Modern Buildings in Britain. A Gazetteer, Owen Hatherley (hbck, 605pp, Penguin)
This is a fantastic book if you are at all interested in 20th and 21st century architecture. Hatherley unapologetically champions the houses, civic buildings, street architecture, workplaces and shops that have been so wrongly maligned and discredited over the years. (Usually by the likes of Prince Charles who prefer buildings and villages as Toytown pastiches of the past.) This isn’t to say Hatherley isn’t critical when he wants to be: he is unafraid to be forthright and mildly abusive about buildings he does, sometimes it has to be said, buildings that I think are wonderful! And of course, the opposite is true: he praises the likes of the UEA ziggurat student accommodation buildings, which may be fantastic on the outside but whose interiors are a kind of unusable overdesigned hell.
But I quibble. In the main Hatherley functions as an erudite and informative tour guide, offering brief histories, technical specifications in everyday language, history and context, in addition to his opinion. The book starts with an informative overview of architecture and idealism in the 20th century, with nods to planning, new cities, cultural aspiration as well as critical and public responses, before offering a short series of definitions. Then it is on to the gazetteer itself, organised by region, with several specific cities and areas within each section. There are plenty of black and white photographs (though not every entry has one) along with several sections of colour photographs.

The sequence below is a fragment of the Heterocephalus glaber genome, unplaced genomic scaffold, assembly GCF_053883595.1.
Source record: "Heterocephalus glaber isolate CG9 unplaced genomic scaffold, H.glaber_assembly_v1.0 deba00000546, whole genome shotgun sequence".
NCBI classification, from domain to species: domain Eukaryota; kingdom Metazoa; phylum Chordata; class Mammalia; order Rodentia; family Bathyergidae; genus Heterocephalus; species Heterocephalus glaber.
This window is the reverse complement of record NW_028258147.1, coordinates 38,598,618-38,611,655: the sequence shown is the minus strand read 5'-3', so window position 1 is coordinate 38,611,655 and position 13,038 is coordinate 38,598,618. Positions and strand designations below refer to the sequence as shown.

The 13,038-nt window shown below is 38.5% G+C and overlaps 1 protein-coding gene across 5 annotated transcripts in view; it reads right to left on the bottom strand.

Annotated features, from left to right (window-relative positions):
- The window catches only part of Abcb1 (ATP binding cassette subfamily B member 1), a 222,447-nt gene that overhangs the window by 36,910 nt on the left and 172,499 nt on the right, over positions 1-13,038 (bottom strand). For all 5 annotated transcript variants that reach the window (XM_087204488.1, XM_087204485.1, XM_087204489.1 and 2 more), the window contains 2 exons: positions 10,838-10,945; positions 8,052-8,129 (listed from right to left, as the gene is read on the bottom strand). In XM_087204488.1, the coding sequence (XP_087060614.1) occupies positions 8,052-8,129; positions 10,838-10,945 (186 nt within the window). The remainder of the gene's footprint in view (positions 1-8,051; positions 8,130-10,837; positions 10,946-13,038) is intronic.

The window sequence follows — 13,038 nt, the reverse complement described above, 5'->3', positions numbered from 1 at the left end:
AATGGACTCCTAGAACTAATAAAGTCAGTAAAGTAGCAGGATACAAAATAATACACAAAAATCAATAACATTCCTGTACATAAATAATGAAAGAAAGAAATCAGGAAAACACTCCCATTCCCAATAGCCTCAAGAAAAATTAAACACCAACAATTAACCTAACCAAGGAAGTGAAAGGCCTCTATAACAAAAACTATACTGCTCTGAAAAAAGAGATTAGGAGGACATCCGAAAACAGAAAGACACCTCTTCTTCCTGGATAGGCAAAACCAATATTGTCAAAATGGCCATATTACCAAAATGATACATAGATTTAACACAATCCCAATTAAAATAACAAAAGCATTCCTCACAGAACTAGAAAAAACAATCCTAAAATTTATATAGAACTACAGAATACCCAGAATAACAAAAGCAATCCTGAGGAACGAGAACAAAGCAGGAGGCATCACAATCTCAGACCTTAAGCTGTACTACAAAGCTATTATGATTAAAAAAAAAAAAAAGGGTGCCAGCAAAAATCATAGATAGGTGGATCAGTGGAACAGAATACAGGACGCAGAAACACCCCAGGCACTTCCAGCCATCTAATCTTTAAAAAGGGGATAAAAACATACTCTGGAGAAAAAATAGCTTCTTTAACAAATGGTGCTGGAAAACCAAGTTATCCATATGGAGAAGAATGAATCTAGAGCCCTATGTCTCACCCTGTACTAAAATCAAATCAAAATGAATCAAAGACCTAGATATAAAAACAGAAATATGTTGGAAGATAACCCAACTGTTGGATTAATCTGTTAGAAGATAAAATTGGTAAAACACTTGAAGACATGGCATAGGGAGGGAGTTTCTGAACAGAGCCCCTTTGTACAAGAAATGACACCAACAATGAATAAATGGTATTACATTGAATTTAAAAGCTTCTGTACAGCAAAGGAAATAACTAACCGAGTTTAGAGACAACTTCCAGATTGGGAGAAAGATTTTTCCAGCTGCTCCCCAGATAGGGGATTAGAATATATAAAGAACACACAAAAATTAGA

As Hatherley says, this isn’t a book to read from front to back, it’s one to dip into; one to check out where you live or where you are visiting, follow trails left by an architect or architectural practice, or read what Hatherley stars as essential or marks with an exclamation mark to note that it is in danger of demolition. So I have been checking out not only London where I grew up and Cornwall where I live now, but Newcastle where my daughter lives. It’s opened my eyes to a number of buildings I’ve walked by and areas I’ve walked through without paying attention, explained some of the concrete anomalies which are the result of half-completed regeneration projects, and given me a list of stuff to look out for.
It’s also added to my enthusiasm for concrete, cityscapes and utopian idealism, for innovative engineering and forward thinking housing design. Most of the problems that have afflicted modern buildings are not architectural, they are problems of maintenance or social deprivation, civic short-sightedness, political ignorance or the result of irresponsible builders (cf. Grenfell Tower). When architects work with their clients and those who are actually going to inhabit or use the buildings and gardens they design, the result can be what many of the entries in this book showcase: glorious combinations of spaces, views, walls, materials, lines, curves and light.